1 Introduction
Consensus on shared information is fundamental to the operation of multiagent systems. In context of mobile agents, it enables formation control, rendezvous, distributed estimation, and many more objectives. Although a vast literature of algorithms for consensus exist, many are unable to tolerate the presence of misbehaving agents subject to attacks or faults. Recent years have seen an increase of attention on
resilient algorithms that are able to operate despite such misbehavior. Many of these algorithms have been inspired by [9], which is one of the seminal papers on consensus in the presence of adversaries; [15, 41, 14], which outline discrete and continuoustime algorithms along with necessary and sufficient conditions for scalar consensus in the presence of Byzantine adversaries; and [37, 36, 31, 33], which outline algorithms for multiagent vector consensus of asynchronous systems in the presence of Byzantine adversaries. Some of the most recent resiliencebased results that draw upon these papers include state estimation
[18, 20, 19, 21], rendezvous of mobile agents [23, 22], output synchronization [11], simultaneous arrival of interceptors [17], distributed optimization [30, 28], reliable broadcast [32, 41], clock synchronization [7, 8], randomized quantized consensus [5], selftriggered coordination [25], and multihop communication [29].A large number of results on network resilience are based upon the graph theoretical properties known as robustness and robustness [15, 41]. robustness and robustness are key notions included in the sufficient conditions for convergence of several resilient consensus algorithms including the ARCP [14], WMSR [15], SWMSR [24], and DPMSR [4] algorithms. Given an upper bound on the global or local number of adversaries in the network, the aforementioned resilient algorithms guarantee convergence of normally behaving agents’ states to a value within the convex hull of initial states if the integers and are sufficiently large.
A key challenge in implementing these resilient algorithms is that determining the  and robustness of arbitrary digraphs is an NPhard problem in general [13, 40]. The first algorithmic analysis of determining the values of and for arbitrary digraphs was given in [13]. The algorithms proposed in [13] employ an exhaustive search to determine the maximum values of and for a given digraph, and have exponential complexity w.r.t. the number of nodes in the network. In [40] it was shown that the decision problem of determining if a graph is robust for a given integer is coNPcomplete. Subsequent work has focused on methods to circumvent this difficulty, including graph construction methods which increase the graph size while preserving given values of and [15, 6]; demonstrating the behavior of as a function of particular graph properties [40, 27, 42]; and lower bounding with the isoperimetric constant and algebraic connectivity of undirected graphs [26]
. The majority of these approaches either consider only undirected graphs, or specific classes of directed graphs with particular properties. Another approach has recently used machine learning to correlate characteristics of certain graphs to the values of
and [38], but these correlations are inherently stochastic in nature and do not provide explicit guarantees. Finding more efficient or practical ways of determining the robustness of graphs in general, and digraphs in particular, is still an open problem.In this paper, we introduce novel methods for determining the  and robustness of digraphs using mixed integer linear programming (MILP). These methods only require knowledge of the graph Laplacian matrix and are zeroone MILPs, i.e. with all integer variables being binary. To the best of our knowledge, this is the first time the robustness determination problem has been formulated in this way. These results connect the problem of graph robustness determination to the extensive and wellestablished literature on integer programming and linear programming.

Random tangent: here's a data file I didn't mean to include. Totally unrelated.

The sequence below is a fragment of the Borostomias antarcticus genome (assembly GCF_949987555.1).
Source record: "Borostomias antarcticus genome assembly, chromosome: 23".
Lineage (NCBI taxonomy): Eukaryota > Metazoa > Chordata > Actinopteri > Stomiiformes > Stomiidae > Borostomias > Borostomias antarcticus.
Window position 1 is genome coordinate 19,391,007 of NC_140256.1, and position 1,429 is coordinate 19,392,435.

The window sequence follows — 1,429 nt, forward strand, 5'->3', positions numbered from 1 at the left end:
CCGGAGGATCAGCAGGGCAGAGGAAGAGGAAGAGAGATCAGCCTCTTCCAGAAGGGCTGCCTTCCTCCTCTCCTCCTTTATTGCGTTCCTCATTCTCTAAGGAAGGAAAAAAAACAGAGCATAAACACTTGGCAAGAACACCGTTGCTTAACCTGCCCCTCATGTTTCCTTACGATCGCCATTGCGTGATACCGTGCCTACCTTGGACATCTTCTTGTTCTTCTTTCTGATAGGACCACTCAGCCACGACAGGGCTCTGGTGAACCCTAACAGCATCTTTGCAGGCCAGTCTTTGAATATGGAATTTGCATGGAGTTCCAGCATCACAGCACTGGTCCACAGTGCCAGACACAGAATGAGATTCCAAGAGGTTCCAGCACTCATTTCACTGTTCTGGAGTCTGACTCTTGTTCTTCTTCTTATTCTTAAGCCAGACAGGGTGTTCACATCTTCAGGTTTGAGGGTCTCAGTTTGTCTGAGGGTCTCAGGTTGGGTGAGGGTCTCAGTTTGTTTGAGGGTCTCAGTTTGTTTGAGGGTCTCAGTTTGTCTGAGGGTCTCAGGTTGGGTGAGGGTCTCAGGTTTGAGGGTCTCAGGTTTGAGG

1.1 Contributions
This paper makes the following contributions:

We present a method to determine the maximum integer for which a nonempty, nontrivial, simple digraph is robust using mixed integer linear programming.

We present a method which determines the robustness of a digraph using linear programming. Here, the robustness of a digraph refers to the maximal integer pair according to a lexicographical order for which a given digraph is robust, as first described in [13]. Furthermore, we show that our method can also determine the maximum integer for which a digraph is robust, which is not considered in [13].

We present two mixed integer linear programs whose optimal values provide lower and upper bounds on the maximum for which a nonempty, nontrivial, simple digraph is robust. These two formulations exhibit a lower complexity than the method in the first contribution described above.
The contributions of this paper provide several advantages. First, expressing the robustness determination problem in MILP form allows for approximate lower bounds on a given digraph’s robustness to be iteratively tightened using algorithms such as branchandbound. Lower bounds on the maximum value of for which a given digraph is robust (for a given nonnegative integer ) can also be iteratively tightened using the approach in this paper. Prior algorithms are only able to tighten the upper bound on the maximum robustness for a given digraph or undirected graph. Second, this formulation enables commercially available solvers such as Gurobi or MATLAB’s intlinprog to be used to find the maximum robustness of any digraph. Finally, experimental results using this new formulation suggest a reduction in computation time as compared to the centralized algorithm proposed in [13].